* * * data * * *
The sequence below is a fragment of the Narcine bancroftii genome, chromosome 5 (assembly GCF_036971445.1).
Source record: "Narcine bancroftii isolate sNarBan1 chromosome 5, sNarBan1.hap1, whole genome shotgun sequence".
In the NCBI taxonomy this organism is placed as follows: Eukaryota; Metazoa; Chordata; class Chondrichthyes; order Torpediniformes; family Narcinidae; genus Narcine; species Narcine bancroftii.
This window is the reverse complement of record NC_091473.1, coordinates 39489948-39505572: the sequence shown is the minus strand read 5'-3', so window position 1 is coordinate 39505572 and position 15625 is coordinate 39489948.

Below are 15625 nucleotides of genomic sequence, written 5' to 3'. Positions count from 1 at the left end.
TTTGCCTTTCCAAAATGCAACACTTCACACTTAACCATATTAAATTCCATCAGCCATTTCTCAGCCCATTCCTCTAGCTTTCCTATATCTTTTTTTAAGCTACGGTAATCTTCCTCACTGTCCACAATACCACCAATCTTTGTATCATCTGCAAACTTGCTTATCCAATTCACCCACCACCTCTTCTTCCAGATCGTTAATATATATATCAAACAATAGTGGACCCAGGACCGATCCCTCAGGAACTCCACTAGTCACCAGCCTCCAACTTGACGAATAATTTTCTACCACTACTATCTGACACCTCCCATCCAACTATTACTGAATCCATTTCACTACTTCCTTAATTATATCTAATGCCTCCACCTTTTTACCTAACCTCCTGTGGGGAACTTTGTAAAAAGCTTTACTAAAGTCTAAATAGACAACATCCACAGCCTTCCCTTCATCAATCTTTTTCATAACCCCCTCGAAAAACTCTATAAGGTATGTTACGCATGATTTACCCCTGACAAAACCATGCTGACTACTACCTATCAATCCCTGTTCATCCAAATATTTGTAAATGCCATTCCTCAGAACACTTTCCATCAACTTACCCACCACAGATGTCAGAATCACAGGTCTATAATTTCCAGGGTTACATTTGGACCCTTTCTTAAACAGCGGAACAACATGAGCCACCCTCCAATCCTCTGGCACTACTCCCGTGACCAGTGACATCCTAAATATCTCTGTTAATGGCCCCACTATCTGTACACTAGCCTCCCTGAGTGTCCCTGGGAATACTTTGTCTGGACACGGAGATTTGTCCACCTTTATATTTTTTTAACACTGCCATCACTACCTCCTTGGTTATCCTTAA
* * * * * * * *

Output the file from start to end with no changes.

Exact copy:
The sequence below is a fragment of the Narcine bancroftii genome, chromosome 5 (assembly GCF_036971445.1).
Source record: "Narcine bancroftii isolate sNarBan1 chromosome 5, sNarBan1.hap1, whole genome shotgun sequence".
In the NCBI taxonomy this organism is placed as follows: Eukaryota; Metazoa; Chordata; class Chondrichthyes; order Torpediniformes; family Narcinidae; genus Narcine; species Narcine bancroftii.
This window is the reverse complement of record NC_091473.1, coordinates 39489948-39505572: the sequence shown is the minus strand read 5'-3', so window position 1 is coordinate 39505572 and position 15625 is coordinate 39489948.

Below are 15625 nucleotides of genomic sequence, written 5' to 3'. Positions count from 1 at the left end.
TTTGCCTTTCCAAAATGCAACACTTCACACTTAACCATATTAAATTCCATCAGCCATTTCTCAGCCCATTCCTCTAGCTTTCCTATATCTTTTTTTAAGCTACGGTAATCTTCCTCACTGTCCACAATACCACCAATCTTTGTATCATCTGCAAACTTGCTTATCCAATTCACCCACCACCTCTTCTTCCAGATCGTTAATATATATATCAAACAATAGTGGACCCAGGACCGATCCCTCAGGAACTCCACTAGTCACCAGCCTCCAACTTGACGAATAATTTTCTACCACTACTATCTGACACCTCCCATCCAACTATTACTGAATCCATTTCACTACTTCCTTAATTATATCTAATGCCTCCACCTTTTTACCTAACCTCCTGTGGGGAACTTTGTAAAAAGCTTTACTAAAGTCTAAATAGACAACATCCACAGCCTTCCCTTCATCAATCTTTTTCATAACCCCCTCGAAAAACTCTATAAGGTATGTTACGCATGATTTACCCCTGACAAAACCATGCTGACTACTACCTATCAATCCCTGTTCATCCAAATATTTGTAAATGCCATTCCTCAGAACACTTTCCATCAACTTACCCACCACAGATGTCAGAATCACAGGTCTATAATTTCCAGGGTTACATTTGGACCCTTTCTTAAACAGCGGAACAACATGAGCCACCCTCCAATCCTCTGGCACTACTCCCGTGACCAGTGACATCCTAAATATCTCTGTTAATGGCCCCACTATCTGTACACTAGCCTCCCTGAGTGTCCCTGGGAATACTTTGTCTGGACACGGAGATTTGTCCACCTTTATATTTTTTTAACACTGCCATCACTACCTCCTTGGTTATCCTTAA